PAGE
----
Breaking the Lineage of Pride (Prayer Devotional for the week of December 21, 2014)

I conscientiously avoid activities that make me feel inferior, dumb, or inept – like crossword puzzles, swimsuit shopping, and contact sports. Instead, I tend to stick with things that make me feel comfortable with myself and my abilities. The problem is that when we get too comfortable, pride can creep in.

 

The book of Obadiah is only a chapter long, merely 21 verses. It is tucked between Amos and Jonah in the Old Testament. Scholars believe the text was written around 845 B.C. or 586 B.C., but the groups mentioned in the book (Edom and Judah) fought a lot in those days, so it’s difficult to determine an exact date. At any rate, Obadiah was a prophet with a somber message for the people of Edom, and the root of their problems could be traced back to pride. In fact, that lineage of pride could be traced all the way back to the founding father of the Edomites, Esau. You might remember Esau from stories in Genesis 25 and following; he’s the one who haphazardly traded his birthright to his slightly younger twin brother, Jacob, for a bowl of stew & bread (v. 34). Apparently, his descendants inherited his cocky attitude.

 

The Edomites had gotten pretty cozy with their hill country vista, which was also advantageously located along the main caravan route from Egypt to Babylon. They had begun to feel pompous and invincible, so Obadiah warned them about the message he received from the Lord (v. 3-4):

“The pride of your heart has deceived you, you who live in the clefts of the rocks and make your home on the heights, you who say to yourself, ‘Who can bring me down to the ground?’ Though you soar like the eagle and make your nest among the stars, from there I will bring you down,” declares the Lord.

Obadiah’s prophecy went on to say that the house of Esau would be ransacked, and their snazzy cliff dwellings would be reduced to rubble. Something tells me their property values were about to take a nosedive.

 

We can avoid putting ourselves into the Edomites’ perilous situation in a couple of ways: first, we need to remember Colossians 3:23 and focus our talents on serving the Lord, rather than bringing undue attention to ourselves. Second, we could step out of our comfort zones every now & then and get involved in service and ministry that may not be tops on our to-do list. After all, it’s not about us. Pride may make us feel powerful in the short run, but as Proverbs 16:18 and Psalm 149:4 remind us, humility is the victor over pride.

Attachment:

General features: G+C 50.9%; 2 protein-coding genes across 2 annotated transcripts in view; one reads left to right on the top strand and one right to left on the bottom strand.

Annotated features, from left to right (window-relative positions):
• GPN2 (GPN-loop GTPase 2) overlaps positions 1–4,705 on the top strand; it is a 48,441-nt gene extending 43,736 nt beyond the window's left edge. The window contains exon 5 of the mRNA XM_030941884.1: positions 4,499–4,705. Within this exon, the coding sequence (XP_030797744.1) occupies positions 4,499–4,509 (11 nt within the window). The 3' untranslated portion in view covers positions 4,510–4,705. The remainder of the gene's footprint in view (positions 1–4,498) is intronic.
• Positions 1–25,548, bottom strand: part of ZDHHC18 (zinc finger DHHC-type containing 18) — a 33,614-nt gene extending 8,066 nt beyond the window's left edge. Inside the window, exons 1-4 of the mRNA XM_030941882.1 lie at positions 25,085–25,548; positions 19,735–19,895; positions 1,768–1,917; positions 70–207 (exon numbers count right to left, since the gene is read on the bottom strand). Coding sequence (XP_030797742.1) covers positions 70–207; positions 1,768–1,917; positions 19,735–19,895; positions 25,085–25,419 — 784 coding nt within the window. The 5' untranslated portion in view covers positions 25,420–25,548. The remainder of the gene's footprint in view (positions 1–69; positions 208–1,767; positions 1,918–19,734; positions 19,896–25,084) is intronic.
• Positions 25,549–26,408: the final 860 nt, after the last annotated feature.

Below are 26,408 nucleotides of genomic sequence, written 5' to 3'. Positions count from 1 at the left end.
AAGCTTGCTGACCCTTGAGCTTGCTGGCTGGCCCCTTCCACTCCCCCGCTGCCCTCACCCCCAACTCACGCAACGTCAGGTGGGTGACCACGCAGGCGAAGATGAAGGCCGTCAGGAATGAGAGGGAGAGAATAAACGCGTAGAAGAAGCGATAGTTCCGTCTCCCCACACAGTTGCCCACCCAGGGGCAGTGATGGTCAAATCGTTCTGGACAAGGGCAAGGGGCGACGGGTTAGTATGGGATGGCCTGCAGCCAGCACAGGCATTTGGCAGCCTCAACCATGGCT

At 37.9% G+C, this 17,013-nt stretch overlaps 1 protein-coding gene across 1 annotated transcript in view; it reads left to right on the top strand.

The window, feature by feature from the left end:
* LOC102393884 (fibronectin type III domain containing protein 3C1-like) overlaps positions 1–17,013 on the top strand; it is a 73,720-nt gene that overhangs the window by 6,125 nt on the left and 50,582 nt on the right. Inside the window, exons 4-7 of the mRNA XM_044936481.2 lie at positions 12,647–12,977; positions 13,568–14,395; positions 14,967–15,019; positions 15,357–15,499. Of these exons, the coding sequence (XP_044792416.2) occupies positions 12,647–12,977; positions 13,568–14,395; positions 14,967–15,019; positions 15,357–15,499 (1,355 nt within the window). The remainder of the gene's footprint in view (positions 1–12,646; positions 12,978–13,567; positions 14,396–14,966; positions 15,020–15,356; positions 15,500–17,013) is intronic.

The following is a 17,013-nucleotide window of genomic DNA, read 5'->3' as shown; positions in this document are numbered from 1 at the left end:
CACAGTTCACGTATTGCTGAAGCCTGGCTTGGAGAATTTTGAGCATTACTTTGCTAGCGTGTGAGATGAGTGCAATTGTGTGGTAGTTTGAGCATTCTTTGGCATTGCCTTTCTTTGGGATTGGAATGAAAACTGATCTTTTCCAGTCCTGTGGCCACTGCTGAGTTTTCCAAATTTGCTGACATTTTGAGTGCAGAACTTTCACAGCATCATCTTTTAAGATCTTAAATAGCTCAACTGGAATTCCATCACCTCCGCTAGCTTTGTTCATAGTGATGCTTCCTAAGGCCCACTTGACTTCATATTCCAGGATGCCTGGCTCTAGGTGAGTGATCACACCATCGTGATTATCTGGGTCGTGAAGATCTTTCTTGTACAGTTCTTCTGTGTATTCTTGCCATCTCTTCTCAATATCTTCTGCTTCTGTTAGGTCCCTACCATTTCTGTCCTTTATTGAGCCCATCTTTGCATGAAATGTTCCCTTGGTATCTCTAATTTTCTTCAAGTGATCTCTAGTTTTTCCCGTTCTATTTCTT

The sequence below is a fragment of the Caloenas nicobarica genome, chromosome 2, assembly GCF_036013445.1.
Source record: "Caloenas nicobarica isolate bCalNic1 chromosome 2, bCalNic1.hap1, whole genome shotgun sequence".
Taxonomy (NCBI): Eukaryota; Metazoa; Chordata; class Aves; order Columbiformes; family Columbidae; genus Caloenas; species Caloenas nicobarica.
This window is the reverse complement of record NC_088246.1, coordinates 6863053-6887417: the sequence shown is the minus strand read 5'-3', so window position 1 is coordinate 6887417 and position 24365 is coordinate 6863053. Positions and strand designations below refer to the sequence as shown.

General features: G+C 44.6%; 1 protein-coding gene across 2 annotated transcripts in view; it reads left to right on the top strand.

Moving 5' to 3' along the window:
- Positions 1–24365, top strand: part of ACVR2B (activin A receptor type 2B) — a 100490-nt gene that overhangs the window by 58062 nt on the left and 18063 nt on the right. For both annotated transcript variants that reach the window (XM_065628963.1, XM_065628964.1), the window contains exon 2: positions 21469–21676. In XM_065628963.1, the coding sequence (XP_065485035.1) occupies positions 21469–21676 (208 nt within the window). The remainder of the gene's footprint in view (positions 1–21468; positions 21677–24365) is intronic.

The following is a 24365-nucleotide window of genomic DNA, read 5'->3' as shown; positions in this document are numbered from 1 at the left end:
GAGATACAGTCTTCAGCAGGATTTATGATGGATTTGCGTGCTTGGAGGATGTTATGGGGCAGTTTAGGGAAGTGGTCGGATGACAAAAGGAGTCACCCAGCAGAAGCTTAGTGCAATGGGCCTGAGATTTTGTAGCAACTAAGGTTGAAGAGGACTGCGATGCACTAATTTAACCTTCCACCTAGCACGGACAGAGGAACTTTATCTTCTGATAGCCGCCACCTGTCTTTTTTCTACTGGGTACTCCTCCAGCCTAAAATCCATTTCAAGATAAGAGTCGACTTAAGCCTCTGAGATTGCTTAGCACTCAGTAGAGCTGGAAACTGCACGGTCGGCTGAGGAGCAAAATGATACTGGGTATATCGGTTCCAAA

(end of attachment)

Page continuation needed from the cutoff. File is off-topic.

Don’t Forget to Wave (Prayer Devotional for the week of September 14, 2014)

I walk my younger kids to the bus stop each morning, and I stand across the street a couple of houses away – far enough to give them some space but close enough that they know I’m watching in case they get any foolhardy ideas and forget how to behave. I start walking back to the house when the bus approaches their stop, and then I turn and wave as the bus drives past me.

We did this routine every morning for the first several days of school, and then one morning, one of the boys hollered to me as the bus drove up: “Mom! Don’t forget to wave!” Until that moment, I didn’t know if they even noticed that I had been waving to them. It was just something I did without really thinking about it, but it turned out to be something special.

It makes me wonder what else I do in my day-to-day life that seems mundane, “meh,” or just not noteworthy, but the people around me DO notice. The student worker at the front desk to my office notices whether or not I walk in with a smile on my face. The cafeteria worker notices when I say thank you for serving my plate. The person walking behind me notices when I hold the door open to let them into the building.

In Proverbs 18, the author spends the first nine verses talking about selfish people, the fools, the wicked, the guilty, etc. and then verse 10 takes a sharp turn and reminds us: “The Lord’s name is a strong tower; the righteous run to it and find refuge” (CEB). We have a chance everyday to be different from the foolhardy world around us. We can embody that safe place where people find hope.

I don’t want them to notice just some random polite lady, but I want them to notice Christ. I want them to notice that in the moment that our lives intersected, they mattered to me. We have such little time to make an impact in someone’s life. I don’t mean that to sound like a downer, but it’s true. Those people we pass on the sidewalk, the ones we see at work, or in class, or in church – we may not have another opportunity to be Jesus to them. The same is true in our families: One day, I won’t have any kids who still need to be walked to the bus stop. One day, they may not even want me to wave because it’s embarrassing in front of their friends.

I feel heavy-hearted with the weight of today. What have I done that mattered for eternity today? Because we aren’t promised tomorrow.